“But not everyone does.”
“Do you blame them? Your Majesty.”
“It hurts me that I can’t. And I will do better.” T’Challa reached over and took M’Baku’s palm, clasping it the way he had seen M’Baku hold Anathi. He felt a shiver go through M’Baku’s frame. “And I know you did what you did for the sake of both our people.”
“My people, your people…” M’Baku shook his head. “My grandmother would have called that nonsense. She always felt there was only one Wakanda.”
“She was a wise woman.”
“Is that what you believe? That there is only one Wakanda?”
“More than that, I believe there is only one world. It may not always have been what I believed, but a wise man is not afraid to mend his ways when he is proved to be wrong.”
“And is that what you are? Wise?” This time, M’Baku grinned, amused, as though at some secret joke.
“I hope to be,” T’Challa said, as seriously as he could. M’Baku’s grin faded. He looked at their palms, distracted by a memory T’Challa could not read. T’Challa listened to the background noise, ever-present, of people making their way within the Seat, going about their business. He had always found the heightened senses from the Herb soothing.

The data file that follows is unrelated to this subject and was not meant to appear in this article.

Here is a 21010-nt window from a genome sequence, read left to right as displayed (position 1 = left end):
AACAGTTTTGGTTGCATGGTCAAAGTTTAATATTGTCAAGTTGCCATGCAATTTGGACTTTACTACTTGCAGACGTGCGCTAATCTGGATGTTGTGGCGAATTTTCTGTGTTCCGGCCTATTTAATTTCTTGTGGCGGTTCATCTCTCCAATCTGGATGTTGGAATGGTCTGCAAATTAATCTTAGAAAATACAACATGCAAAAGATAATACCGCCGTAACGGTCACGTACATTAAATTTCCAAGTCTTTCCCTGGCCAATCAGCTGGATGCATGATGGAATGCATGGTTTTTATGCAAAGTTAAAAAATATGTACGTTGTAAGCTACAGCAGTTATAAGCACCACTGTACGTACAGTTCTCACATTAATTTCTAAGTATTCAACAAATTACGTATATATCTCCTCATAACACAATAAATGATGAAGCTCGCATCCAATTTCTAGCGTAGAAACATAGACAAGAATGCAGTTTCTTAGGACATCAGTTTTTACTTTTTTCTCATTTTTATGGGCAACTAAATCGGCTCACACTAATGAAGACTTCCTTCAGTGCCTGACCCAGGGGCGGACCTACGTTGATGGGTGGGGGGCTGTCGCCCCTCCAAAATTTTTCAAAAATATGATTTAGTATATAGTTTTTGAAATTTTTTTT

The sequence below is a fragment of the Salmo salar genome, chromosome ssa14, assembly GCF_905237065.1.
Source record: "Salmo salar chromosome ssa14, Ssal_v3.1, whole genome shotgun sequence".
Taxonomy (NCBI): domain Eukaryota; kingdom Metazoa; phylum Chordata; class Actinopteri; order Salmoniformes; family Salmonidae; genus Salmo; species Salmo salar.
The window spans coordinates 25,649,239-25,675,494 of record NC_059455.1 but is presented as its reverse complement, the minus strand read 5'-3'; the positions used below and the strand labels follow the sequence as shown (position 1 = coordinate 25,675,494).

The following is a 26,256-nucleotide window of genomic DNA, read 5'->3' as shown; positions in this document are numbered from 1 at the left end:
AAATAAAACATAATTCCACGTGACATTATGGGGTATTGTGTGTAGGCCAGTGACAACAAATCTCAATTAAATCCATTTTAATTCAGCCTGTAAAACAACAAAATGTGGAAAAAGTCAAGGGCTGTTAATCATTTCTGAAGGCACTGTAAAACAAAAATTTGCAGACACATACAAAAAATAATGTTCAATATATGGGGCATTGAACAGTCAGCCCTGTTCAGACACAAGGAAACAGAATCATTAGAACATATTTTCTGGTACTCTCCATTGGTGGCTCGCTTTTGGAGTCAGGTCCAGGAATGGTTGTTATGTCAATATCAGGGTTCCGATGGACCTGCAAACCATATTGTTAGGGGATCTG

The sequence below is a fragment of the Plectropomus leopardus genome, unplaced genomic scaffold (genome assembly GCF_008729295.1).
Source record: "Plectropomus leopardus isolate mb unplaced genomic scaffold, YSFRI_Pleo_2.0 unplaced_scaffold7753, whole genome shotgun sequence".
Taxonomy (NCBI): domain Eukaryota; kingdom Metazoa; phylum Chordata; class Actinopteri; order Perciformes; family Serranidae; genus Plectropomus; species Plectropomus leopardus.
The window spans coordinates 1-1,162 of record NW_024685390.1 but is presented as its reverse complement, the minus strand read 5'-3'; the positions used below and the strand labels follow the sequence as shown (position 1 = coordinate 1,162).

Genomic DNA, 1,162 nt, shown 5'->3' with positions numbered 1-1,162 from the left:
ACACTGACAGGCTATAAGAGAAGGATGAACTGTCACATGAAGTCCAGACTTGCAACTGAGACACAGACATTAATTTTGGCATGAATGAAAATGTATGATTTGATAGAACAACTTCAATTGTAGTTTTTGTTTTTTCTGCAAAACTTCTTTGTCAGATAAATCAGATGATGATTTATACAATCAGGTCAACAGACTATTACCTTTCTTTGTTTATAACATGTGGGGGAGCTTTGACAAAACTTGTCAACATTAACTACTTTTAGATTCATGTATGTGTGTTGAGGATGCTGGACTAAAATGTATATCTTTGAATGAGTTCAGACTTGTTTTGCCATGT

Eventually, M’Baku said, “So what do you think happened?”
“To Great Anathi?” At M’Baku’s impatient huff, T’Challa said, “I would follow motives. Play out as many scenarios as I can. Who stands to benefit from chaos in the Jabari?”
M’Baku laughed. It was a harsh sound. “You.”
“Me,” T’Challa acknowledged. “And your direct successor. Your uncle, Elder Damola. Then your cousin, Ce’Athauna.”
Instead of getting angry or impatient, M’Baku nodded. “Damola was with the Fishers, negotiating catch quotas. Ce’Athauna was with me. Regardless, neither have a real motive. The Jabari will turn on anyone who killed Anathi. Regardless of whether the culprit wielded the knife. They would be banished from our lands.”
“You mentioned… dissatisfaction. With the deaths… with the deaths I caused.” Saying the words hurt, but it was a necessary hurt. “What of those?”
M’Baku snorted. “They call themselves the People. They’ve been around for a while. Every so often they’ll protest some decision of mine or other. Usually they’re a nuisance, nothing more.”
“What do they want?”
“They want the Jabari to move away from being effectively a monarchy,” M’Baku said wryly. “Our Elder Council is elected, and is an equal branch of our government, but they want the position of Great Gorilla reduced to something ceremonial.”
“That’s… democratic.” T’Challa blinked.